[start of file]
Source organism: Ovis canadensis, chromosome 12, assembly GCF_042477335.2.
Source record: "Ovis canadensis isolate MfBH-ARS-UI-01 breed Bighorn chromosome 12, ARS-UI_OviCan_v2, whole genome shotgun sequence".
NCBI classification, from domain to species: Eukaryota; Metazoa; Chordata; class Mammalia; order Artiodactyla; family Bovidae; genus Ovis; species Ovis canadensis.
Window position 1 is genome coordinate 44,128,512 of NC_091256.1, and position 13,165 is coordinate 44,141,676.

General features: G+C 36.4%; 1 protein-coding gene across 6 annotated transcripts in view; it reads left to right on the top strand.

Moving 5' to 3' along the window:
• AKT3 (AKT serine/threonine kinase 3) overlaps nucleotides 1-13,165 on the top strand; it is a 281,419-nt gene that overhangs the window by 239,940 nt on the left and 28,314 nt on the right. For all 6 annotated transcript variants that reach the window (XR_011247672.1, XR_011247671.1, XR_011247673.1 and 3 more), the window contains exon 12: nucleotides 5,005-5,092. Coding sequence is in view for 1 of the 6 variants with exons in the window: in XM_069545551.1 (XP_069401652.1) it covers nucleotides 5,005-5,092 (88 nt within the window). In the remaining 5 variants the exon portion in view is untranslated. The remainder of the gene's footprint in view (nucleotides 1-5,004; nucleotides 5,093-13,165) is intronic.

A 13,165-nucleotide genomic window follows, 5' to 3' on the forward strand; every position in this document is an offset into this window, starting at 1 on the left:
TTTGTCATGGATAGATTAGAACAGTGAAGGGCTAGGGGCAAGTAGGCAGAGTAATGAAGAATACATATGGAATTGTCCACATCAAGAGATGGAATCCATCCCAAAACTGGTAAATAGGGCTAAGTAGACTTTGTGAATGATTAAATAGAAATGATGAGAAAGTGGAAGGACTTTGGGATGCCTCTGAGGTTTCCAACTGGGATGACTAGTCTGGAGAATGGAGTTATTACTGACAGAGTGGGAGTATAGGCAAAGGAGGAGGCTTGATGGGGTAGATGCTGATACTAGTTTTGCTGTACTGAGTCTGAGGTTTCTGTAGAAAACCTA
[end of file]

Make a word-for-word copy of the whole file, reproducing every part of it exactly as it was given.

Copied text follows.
Source organism: Ovis canadensis, chromosome 12, assembly GCF_042477335.2.
Source record: "Ovis canadensis isolate MfBH-ARS-UI-01 breed Bighorn chromosome 12, ARS-UI_OviCan_v2, whole genome shotgun sequence".
NCBI classification, from domain to species: Eukaryota; Metazoa; Chordata; class Mammalia; order Artiodactyla; family Bovidae; genus Ovis; species Ovis canadensis.
Window position 1 is genome coordinate 44,128,512 of NC_091256.1, and position 13,165 is coordinate 44,141,676.

General features: G+C 36.4%; 1 protein-coding gene across 6 annotated transcripts in view; it reads left to right on the top strand.

Moving 5' to 3' along the window:
• AKT3 (AKT serine/threonine kinase 3) overlaps nucleotides 1-13,165 on the top strand; it is a 281,419-nt gene that overhangs the window by 239,940 nt on the left and 28,314 nt on the right. For all 6 annotated transcript variants that reach the window (XR_011247672.1, XR_011247671.1, XR_011247673.1 and 3 more), the window contains exon 12: nucleotides 5,005-5,092. Coding sequence is in view for 1 of the 6 variants with exons in the window: in XM_069545551.1 (XP_069401652.1) it covers nucleotides 5,005-5,092 (88 nt within the window). In the remaining 5 variants the exon portion in view is untranslated. The remainder of the gene's footprint in view (nucleotides 1-5,004; nucleotides 5,093-13,165) is intronic.

A 13,165-nucleotide genomic window follows, 5' to 3' on the forward strand; every position in this document is an offset into this window, starting at 1 on the left:
TTTGTCATGGATAGATTAGAACAGTGAAGGGCTAGGGGCAAGTAGGCAGAGTAATGAAGAATACATATGGAATTGTCCACATCAAGAGATGGAATCCATCCCAAAACTGGTAAATAGGGCTAAGTAGACTTTGTGAATGATTAAATAGAAATGATGAGAAAGTGGAAGGACTTTGGGATGCCTCTGAGGTTTCCAACTGGGATGACTAGTCTGGAGAATGGAGTTATTACTGACAGAGTGGGAGTATAGGCAAAGGAGGAGGCTTGATGGGGTAGATGCTGATACTAGTTTTGCTGTACTGAGTCTGAGGTTTCTGTAGAAAACCTA